My open relationship went awry

Sophia wanted to experiment, so I tried to be game. But it ended badly, with a twist I never saw coming

Topics: Love and Sex, Life stories, Coupling, Bisexual, dating, Open relationships, Editor's Picks,

My open relationship went awry (Credit: Benjamin Wheelock/Salon)

Sophia and I were dating a week when we created The List. We had a lot in common — we were both writers, lived in the same neighborhood, and had just gotten out of marriages — but it was our shared desire to be sexually experimental that really defined our relationship. I’m hardly this adventurous on my own, but after being married for 10 years and realizing Sophia had a yen to try just about anything, I felt at ease about traveling out of my comfort zone with her.

One night, while sipping wine in my apartment, we started adding items to the list of lascivious things we wanted to do together:

A shopping spree at a sex shop.
A threesome with another woman.
Sex clubs.
Light S&M.
Role playing.
Orgasm control.

I didn’t even know what “orgasm control” was. It sounded frightening.

“Anything else?” I asked.

There was one other thing Sophia wanted on our compendium of carnal delights: an open relationship. Sophia, who was openly bisexual, was convinced monogamy wasn’t for her, even though she’d never tried polyamory herself.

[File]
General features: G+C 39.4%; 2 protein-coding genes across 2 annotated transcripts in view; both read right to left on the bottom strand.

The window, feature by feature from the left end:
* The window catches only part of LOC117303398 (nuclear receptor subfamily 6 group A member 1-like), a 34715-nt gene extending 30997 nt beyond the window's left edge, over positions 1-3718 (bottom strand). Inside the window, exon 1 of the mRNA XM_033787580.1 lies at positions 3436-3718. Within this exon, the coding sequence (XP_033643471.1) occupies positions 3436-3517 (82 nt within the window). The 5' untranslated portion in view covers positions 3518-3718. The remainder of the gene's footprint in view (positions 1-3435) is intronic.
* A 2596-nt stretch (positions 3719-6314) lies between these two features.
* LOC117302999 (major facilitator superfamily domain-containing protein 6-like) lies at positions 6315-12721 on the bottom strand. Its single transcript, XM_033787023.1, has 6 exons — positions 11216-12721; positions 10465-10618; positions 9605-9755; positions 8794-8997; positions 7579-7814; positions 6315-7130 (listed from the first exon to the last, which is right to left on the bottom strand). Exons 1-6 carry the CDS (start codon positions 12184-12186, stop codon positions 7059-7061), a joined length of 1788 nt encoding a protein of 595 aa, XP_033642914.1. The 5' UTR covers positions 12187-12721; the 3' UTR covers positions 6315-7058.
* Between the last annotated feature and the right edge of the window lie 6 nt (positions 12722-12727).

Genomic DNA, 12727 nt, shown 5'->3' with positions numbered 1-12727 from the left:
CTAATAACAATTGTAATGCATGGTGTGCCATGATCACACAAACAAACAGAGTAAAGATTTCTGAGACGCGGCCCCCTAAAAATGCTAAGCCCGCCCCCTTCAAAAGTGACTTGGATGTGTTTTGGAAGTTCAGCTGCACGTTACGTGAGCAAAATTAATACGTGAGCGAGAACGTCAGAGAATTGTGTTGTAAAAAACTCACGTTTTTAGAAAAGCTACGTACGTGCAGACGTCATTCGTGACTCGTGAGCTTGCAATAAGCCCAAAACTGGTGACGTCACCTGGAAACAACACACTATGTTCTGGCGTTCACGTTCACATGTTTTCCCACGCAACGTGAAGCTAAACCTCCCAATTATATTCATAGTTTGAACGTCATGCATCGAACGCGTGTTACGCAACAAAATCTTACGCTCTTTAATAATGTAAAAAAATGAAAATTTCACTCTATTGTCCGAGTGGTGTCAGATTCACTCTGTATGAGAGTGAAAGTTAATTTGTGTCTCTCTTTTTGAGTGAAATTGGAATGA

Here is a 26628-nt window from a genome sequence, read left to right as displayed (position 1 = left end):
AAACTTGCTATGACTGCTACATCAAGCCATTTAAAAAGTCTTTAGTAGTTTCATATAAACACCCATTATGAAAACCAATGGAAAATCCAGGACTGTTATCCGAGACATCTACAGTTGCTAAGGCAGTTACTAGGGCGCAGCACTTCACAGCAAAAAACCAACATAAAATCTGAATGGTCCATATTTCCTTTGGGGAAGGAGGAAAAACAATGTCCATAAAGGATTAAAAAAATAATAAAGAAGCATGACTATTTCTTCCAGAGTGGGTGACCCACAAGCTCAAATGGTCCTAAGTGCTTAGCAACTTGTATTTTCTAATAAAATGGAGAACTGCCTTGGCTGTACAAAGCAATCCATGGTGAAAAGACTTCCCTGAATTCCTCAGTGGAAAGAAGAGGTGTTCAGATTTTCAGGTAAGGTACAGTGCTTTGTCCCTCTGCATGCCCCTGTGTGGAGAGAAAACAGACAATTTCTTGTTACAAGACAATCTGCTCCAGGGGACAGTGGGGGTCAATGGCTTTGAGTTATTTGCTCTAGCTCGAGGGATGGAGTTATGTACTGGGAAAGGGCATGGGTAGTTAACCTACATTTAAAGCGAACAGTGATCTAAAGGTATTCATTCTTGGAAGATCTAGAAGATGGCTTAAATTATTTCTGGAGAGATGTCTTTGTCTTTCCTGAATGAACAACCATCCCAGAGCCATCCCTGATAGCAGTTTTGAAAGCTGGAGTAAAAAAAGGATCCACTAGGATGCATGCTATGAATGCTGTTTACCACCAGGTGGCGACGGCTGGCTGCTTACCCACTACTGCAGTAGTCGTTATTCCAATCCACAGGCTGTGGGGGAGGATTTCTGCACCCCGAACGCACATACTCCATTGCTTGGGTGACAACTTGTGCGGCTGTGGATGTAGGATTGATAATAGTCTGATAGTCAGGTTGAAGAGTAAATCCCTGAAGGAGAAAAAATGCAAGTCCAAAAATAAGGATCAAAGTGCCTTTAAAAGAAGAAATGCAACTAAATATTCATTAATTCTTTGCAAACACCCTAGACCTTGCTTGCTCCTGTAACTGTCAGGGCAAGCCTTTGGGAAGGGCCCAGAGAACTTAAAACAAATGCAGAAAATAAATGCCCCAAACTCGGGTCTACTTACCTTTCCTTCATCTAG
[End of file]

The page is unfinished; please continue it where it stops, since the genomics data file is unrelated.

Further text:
In theory, I loved the idea of an open relationship. In practice, though, I wasn’t so sure. What would happen, I wondered aloud to Sophia, if one of us starts having an emotional relationship with another person? What would happen to us? We both shrugged. “We’ll just cross that bridge when we get there,” she said.

I’d always been a faithful boyfriend and/or spouse and the idea of being able to openly be with other people while still maintaining a romantic, emotional relationship with Sophia seemed to go against everything I’d ever been conditioned on the subject of love and relationships. I had a feeling this would not end well, but I really liked Sophia and I was intrigued about the idea of this List.

We made rules for our open relationship. And then we’d tweak them if they didn’t work. At first we decided to keep our outside dating activities a secret from each other unless something physical happened with another person. A month later we’d think full disclosure might be better. No matter what, though, it was a challenge for me to reconcile my growing feelings for Sophia knowing she was actively seeking out women and men for romantic trysts. I had a couple encounters with other women, but in general I just wanted to be with Sophia. Lounging around my place, Sophia would log on to the dating site we were both on and show me the guys and gals she’d been corresponding with. It would make my stomach swirl with nerves.